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China's ski boom faces uphill challenges

By Dean Irvine, CNN
  • China's ski industry seen as a huge growth market for up-scale resort developers
  • China predicted to have 20 million skiers by 2014
  • Numerous international developers are building resorts across the country
  • Culture of skiing needs to be developed as much as resorts for success say analysts

Yabuli, China (CNN) -- Insulated in designer skiwear against a temperature of -15° Celsius, three of China's burgeoning ski set bundle into a gondola headed to a wind-swept mountaintop in Heilongjiang province, Northeastern China.

These new members of China's skiing elite had traveled from Harbin three hours drive away for a day's skiing at Sun Mountain, Yabuli, and clearly relished hurtling downhill at one of the country's newest high-end resorts.

"Control your speed" is good advice for any novice skier, but it could be equally applied to the growing number of businesses aiming to tap into the nascent Chinese skiing industry.

Skiing is just the latest market in China touted to "boom" as an increasingly affluent middle class finds new ways to spend their wealth and leisure time.

The China Ski Association put the number of skiers in China at 5 million in 2005, up from just 200,000 in 2000. The association predicts 20 million skiers by 2014.

"But around 80 percent will probably never do it again, because the experience is so bad," says Graham Kwan, CEO of Melco China Resorts the developers of Sun Mountain, Yabuli.

"The younger generation in China is getting money and traveling. They are the ones who are going to define the industry."
--Justin Downes, ski industry consultant
  • Asia
  • China
  • Ski Resorts
  • Business

It's a factor that has held back the momentum of the Chinese ski industry, where the image is still one of bumpy nursery slopes crowded with first-time skiers snow-ploughing into one another.

"The industry isn't developing as fast as it should," says Justin Downes, president of Axis Leisure, a Beijing-based resort industry consultancy.

"Ninety percent of skiers are still considered beginners and rent their equipment. The quality of the product and safety has often been questionable, service has been poor."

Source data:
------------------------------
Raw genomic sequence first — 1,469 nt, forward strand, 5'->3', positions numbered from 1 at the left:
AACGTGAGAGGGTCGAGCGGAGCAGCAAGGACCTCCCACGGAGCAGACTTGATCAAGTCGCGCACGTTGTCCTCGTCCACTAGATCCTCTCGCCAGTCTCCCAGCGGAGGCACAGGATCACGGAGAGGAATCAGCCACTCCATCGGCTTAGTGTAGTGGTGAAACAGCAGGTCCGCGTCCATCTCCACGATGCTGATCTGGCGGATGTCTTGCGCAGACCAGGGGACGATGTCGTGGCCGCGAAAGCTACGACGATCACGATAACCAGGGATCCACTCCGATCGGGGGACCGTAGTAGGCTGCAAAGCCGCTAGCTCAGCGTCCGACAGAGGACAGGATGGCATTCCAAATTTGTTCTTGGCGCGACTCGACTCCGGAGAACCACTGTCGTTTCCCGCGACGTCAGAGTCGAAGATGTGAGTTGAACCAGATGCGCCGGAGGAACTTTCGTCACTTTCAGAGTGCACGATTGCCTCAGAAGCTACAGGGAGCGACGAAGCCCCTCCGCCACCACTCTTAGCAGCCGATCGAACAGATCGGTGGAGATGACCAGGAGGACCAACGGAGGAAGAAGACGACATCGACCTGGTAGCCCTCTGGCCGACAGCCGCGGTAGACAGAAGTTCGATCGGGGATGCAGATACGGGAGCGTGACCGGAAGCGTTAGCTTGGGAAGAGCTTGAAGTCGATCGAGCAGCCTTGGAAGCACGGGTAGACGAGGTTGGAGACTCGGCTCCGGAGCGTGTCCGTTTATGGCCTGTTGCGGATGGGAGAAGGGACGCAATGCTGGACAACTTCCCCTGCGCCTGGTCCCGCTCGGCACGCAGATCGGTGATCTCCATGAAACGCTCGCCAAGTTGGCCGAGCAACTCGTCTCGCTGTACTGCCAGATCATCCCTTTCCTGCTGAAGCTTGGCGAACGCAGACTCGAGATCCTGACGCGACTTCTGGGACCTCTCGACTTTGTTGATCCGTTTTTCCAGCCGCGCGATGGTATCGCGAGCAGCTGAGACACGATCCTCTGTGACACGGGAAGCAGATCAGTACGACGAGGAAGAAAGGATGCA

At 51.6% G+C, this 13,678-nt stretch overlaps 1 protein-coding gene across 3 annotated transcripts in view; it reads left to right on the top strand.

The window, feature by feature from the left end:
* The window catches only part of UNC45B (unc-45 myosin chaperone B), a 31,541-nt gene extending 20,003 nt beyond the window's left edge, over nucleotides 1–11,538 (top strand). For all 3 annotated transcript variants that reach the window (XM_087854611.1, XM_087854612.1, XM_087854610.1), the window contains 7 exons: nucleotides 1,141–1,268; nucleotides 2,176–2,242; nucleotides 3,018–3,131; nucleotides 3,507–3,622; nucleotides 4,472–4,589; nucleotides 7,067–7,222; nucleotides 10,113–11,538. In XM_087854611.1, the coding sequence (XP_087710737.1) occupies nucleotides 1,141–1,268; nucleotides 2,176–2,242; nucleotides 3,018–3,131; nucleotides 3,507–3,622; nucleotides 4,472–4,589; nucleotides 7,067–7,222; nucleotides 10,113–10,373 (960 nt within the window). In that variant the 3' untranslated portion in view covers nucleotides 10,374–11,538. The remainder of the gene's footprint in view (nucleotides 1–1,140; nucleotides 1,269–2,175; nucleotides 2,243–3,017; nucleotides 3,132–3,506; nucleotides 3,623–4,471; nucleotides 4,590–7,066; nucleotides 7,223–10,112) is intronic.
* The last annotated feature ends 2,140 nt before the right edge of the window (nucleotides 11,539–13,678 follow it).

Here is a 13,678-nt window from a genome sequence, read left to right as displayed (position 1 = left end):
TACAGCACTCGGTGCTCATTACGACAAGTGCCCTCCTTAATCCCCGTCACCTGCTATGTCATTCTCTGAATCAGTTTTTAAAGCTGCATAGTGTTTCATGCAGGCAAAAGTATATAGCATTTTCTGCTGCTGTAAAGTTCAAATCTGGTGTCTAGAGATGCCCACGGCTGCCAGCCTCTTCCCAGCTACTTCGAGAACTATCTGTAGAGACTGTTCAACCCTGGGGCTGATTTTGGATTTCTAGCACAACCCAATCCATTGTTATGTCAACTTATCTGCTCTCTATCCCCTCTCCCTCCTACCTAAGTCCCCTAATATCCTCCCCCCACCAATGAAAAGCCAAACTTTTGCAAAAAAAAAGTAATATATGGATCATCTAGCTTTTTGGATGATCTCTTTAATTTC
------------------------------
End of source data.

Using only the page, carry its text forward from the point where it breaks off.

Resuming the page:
Kwan hopes Sun Mountain will provide Chinese skiers with a five-star destination resort that keeps novices coming back to the slopes.

Others developers are following suit.

French resort company Club Med plans to open a dedicated ski village in China at the end of the year, the first of five the company plans to open by 2015. China's Wanda group have plans on a resort in the mountains bordering North Korea, and a resort called Beijing Secret Garden is being developed outside of Beijing near the Great Wall.

Since opening last year Sun Mountain has gained accolades, including TIME Magazine's Best Resort Make-over in 2009. Yabuli was also the site of the World University Games in 2009, with a reported $400 million invested by the government in updating the facilities and improving transport links to the area, making it the base for China's national ski team.

For Kwan, however, transforming a sleepy town with one aging hotel at the bottom of a mountain has been far from a smooth ride.

"To be perfectly honest, it's been a struggle," says Kwan.

"It's easy to have a mountain in China. People often ask, 'Why did you put [the resort] here?' There are beautiful mountains [elsewhere], but too far from the market. Chinese people travel like Europeans; they're North-South travelers."

With over $100 million invested in Sun Mountain, Kwan hopes it will be the centerpiece of the new face of skiing in China, offering more than just well-groomed slopes and après-ski with a Chinese twist.

"It's a combination of operations and real estate, you can't sell luxury homes if you don't sell luxury products," says Kwan.

A new boutique hotel at the top of the 1000-meter mountain will open next year and capacity eventually expanded to 15 hotels. But it is the resort's real estate that will be just as important to how fast the area develops. Around 75 houses are already built with almost a thousand more nestled on the mountainside planned for the next 10 years.

"The concept of buying a recreational home in the mountains when it's -20° Celsius is not something the Chinese have grasped yet," says Downes.

"The ski market [in China] is so small that you can't expect to put $100 million into a project and hope to recoup that any time soon off your ski operations. But the leisure real estate market is also immature in China."

As well as selling the resort as an investment opportunity, nurturing the culture of skiing is part of the development. Its absence is something that Downes believes is really hampering the market.

"When I went to work in a ski resort it's because I wanted to ski all day and party all night. The people who go to work in Chinese ski resorts don't have any aspirations to do any of those things," says Downes.

A few gold medals by Chinese skiers at the Winter Olympics could help create a buzz around the sport itself, but for Kwan and Downes, presenting a gold-standard lifestyle is just as important.

"All their gear is high-end, because of course it represents their status. And that's why we've chosen to go higher end, because those kinds of customers want to be with us," says Kwan, who plans to add VIP gondolas with heated seats and sound system at Sun Mountain, as well as slope-side tea service.

"You can't just pick up a Whistler or Three Valleys pop it into China and expect it to be successful," adds Downes. "Because while Chinese skiers want all the positive trapping they also want something that is theirs -- food and cultural elements, but delivered at a much higher level.

"The younger generation is getting money, traveling and getting more adventurous, they're the ones who are going to define the industry."